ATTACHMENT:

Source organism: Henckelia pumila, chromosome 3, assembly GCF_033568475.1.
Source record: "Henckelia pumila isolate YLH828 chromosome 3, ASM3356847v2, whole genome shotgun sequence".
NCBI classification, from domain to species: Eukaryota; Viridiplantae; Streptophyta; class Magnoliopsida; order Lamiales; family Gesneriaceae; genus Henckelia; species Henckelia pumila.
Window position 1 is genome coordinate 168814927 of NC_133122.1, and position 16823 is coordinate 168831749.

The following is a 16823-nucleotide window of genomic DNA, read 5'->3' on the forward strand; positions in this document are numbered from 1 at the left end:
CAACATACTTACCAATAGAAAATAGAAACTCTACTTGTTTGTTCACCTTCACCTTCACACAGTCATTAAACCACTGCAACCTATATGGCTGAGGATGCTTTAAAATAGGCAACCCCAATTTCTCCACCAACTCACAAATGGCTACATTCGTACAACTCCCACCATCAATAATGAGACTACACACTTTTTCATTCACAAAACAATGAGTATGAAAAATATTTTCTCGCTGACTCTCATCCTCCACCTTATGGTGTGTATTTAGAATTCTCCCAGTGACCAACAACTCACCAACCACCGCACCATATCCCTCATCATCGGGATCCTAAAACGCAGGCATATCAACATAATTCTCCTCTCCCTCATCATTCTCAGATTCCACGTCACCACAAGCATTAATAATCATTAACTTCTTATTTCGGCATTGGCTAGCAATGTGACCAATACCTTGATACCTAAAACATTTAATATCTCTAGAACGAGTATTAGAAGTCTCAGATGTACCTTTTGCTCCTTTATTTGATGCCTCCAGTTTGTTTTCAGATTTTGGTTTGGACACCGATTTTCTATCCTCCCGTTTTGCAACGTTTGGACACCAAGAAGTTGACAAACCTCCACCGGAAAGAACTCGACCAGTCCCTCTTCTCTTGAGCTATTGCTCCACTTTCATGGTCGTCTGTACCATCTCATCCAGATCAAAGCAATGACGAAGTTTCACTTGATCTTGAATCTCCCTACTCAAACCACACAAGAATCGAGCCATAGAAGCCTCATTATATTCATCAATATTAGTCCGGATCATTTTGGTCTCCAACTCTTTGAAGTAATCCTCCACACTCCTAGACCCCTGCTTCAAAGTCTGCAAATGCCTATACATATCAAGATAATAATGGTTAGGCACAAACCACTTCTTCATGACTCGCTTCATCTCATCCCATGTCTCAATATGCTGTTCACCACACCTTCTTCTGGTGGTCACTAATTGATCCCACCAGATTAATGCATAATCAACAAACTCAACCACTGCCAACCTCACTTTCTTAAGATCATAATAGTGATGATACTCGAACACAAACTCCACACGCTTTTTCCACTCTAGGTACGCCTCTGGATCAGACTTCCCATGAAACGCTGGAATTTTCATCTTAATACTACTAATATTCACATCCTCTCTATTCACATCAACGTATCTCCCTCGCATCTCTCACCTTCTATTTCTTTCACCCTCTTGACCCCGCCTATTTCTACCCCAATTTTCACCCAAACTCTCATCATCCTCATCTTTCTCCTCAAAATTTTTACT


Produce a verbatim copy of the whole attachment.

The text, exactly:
Source organism: Henckelia pumila, chromosome 3, assembly GCF_033568475.1.
Source record: "Henckelia pumila isolate YLH828 chromosome 3, ASM3356847v2, whole genome shotgun sequence".
NCBI classification, from domain to species: Eukaryota; Viridiplantae; Streptophyta; class Magnoliopsida; order Lamiales; family Gesneriaceae; genus Henckelia; species Henckelia pumila.
Window position 1 is genome coordinate 168814927 of NC_133122.1, and position 16823 is coordinate 168831749.

The following is a 16823-nucleotide window of genomic DNA, read 5'->3' on the forward strand; positions in this document are numbered from 1 at the left end:
CAACATACTTACCAATAGAAAATAGAAACTCTACTTGTTTGTTCACCTTCACCTTCACACAGTCATTAAACCACTGCAACCTATATGGCTGAGGATGCTTTAAAATAGGCAACCCCAATTTCTCCACCAACTCACAAATGGCTACATTCGTACAACTCCCACCATCAATAATGAGACTACACACTTTTTCATTCACAAAACAATGAGTATGAAAAATATTTTCTCGCTGACTCTCATCCTCCACCTTATGGTGTGTATTTAGAATTCTCCCAGTGACCAACAACTCACCAACCACCGCACCATATCCCTCATCATCGGGATCCTAAAACGCAGGCATATCAACATAATTCTCCTCTCCCTCATCATTCTCAGATTCCACGTCACCACAAGCATTAATAATCATTAACTTCTTATTTCGGCATTGGCTAGCAATGTGACCAATACCTTGATACCTAAAACATTTAATATCTCTAGAACGAGTATTAGAAGTCTCAGATGTACCTTTTGCTCCTTTATTTGATGCCTCCAGTTTGTTTTCAGATTTTGGTTTGGACACCGATTTTCTATCCTCCCGTTTTGCAACGTTTGGACACCAAGAAGTTGACAAACCTCCACCGGAAAGAACTCGACCAGTCCCTCTTCTCTTGAGCTATTGCTCCACTTTCATGGTCGTCTGTACCATCTCATCCAGATCAAAGCAATGACGAAGTTTCACTTGATCTTGAATCTCCCTACTCAAACCACACAAGAATCGAGCCATAGAAGCCTCATTATATTCATCAATATTAGTCCGGATCATTTTGGTCTCCAACTCTTTGAAGTAATCCTCCACACTCCTAGACCCCTGCTTCAAAGTCTGCAAATGCCTATACATATCAAGATAATAATGGTTAGGCACAAACCACTTCTTCATGACTCGCTTCATCTCATCCCATGTCTCAATATGCTGTTCACCACACCTTCTTCTGGTGGTCACTAATTGATCCCACCAGATTAATGCATAATCAACAAACTCAACCACTGCCAACCTCACTTTCTTAAGATCATAATAGTGATGATACTCGAACACAAACTCCACACGCTTTTTCCACTCTAGGTACGCCTCTGGATCAGACTTCCCATGAAACGCTGGAATTTTCATCTTAATACTACTAATATTCACATCCTCTCTATTCACATCAACGTATCTCCCTCGCATCTCTCACCTTCTATTTCTTTCACCCTCTTGACCCCGCCTATTTCTACCCCAATTTTCACCCAAACTCTCATCATCCTCATCTTTCTCCTCAAAATTTTTACT